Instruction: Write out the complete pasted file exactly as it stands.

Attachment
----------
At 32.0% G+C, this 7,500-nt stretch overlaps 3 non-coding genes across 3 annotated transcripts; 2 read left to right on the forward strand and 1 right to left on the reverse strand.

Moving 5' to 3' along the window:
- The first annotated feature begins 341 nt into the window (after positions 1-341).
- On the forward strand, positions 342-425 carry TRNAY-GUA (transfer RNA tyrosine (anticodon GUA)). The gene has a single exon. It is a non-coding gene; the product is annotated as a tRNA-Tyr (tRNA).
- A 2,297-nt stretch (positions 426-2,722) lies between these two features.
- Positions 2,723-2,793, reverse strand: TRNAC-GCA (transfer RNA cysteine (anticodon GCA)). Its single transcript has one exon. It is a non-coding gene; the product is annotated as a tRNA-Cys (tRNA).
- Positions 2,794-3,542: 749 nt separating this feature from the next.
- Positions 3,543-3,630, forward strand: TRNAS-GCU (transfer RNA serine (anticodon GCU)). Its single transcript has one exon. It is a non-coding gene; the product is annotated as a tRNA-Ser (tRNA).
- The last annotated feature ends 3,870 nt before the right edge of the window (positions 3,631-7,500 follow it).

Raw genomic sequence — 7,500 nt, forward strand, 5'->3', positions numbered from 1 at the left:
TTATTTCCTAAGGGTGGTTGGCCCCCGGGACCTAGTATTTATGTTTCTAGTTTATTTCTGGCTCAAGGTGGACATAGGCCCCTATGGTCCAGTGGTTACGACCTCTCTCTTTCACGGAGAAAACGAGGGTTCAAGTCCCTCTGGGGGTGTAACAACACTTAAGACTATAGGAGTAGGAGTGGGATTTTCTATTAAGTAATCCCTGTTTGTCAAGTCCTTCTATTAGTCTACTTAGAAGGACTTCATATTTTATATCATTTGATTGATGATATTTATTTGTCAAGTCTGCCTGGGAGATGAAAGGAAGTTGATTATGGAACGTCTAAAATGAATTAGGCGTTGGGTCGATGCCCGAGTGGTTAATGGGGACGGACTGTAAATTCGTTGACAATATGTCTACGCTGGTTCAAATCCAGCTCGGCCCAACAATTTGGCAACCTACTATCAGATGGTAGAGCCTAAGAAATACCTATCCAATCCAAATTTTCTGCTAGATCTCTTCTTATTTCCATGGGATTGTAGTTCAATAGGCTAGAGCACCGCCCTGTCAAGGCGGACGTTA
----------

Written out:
At 32.0% G+C, this 7,500-nt stretch overlaps 3 non-coding genes across 3 annotated transcripts; 2 read left to right on the forward strand and 1 right to left on the reverse strand.

Moving 5' to 3' along the window:
- The first annotated feature begins 341 nt into the window (after positions 1-341).
- On the forward strand, positions 342-425 carry TRNAY-GUA (transfer RNA tyrosine (anticodon GUA)). The gene has a single exon. It is a non-coding gene; the product is annotated as a tRNA-Tyr (tRNA).
- A 2,297-nt stretch (positions 426-2,722) lies between these two features.
- Positions 2,723-2,793, reverse strand: TRNAC-GCA (transfer RNA cysteine (anticodon GCA)). Its single transcript has one exon. It is a non-coding gene; the product is annotated as a tRNA-Cys (tRNA).
- Positions 2,794-3,542: 749 nt separating this feature from the next.
- Positions 3,543-3,630, forward strand: TRNAS-GCU (transfer RNA serine (anticodon GCU)). Its single transcript has one exon. It is a non-coding gene; the product is annotated as a tRNA-Ser (tRNA).
- The last annotated feature ends 3,870 nt before the right edge of the window (positions 3,631-7,500 follow it).

Raw genomic sequence — 7,500 nt, forward strand, 5'->3', positions numbered from 1 at the left:
TTATTTCCTAAGGGTGGTTGGCCCCCGGGACCTAGTATTTATGTTTCTAGTTTATTTCTGGCTCAAGGTGGACATAGGCCCCTATGGTCCAGTGGTTACGACCTCTCTCTTTCACGGAGAAAACGAGGGTTCAAGTCCCTCTGGGGGTGTAACAACACTTAAGACTATAGGAGTAGGAGTGGGATTTTCTATTAAGTAATCCCTGTTTGTCAAGTCCTTCTATTAGTCTACTTAGAAGGACTTCATATTTTATATCATTTGATTGATGATATTTATTTGTCAAGTCTGCCTGGGAGATGAAAGGAAGTTGATTATGGAACGTCTAAAATGAATTAGGCGTTGGGTCGATGCCCGAGTGGTTAATGGGGACGGACTGTAAATTCGTTGACAATATGTCTACGCTGGTTCAAATCCAGCTCGGCCCAACAATTTGGCAACCTACTATCAGATGGTAGAGCCTAAGAAATACCTATCCAATCCAAATTTTCTGCTAGATCTCTTCTTATTTCCATGGGATTGTAGTTCAATAGGCTAGAGCACCGCCCTGTCAAGGCGGACGTTA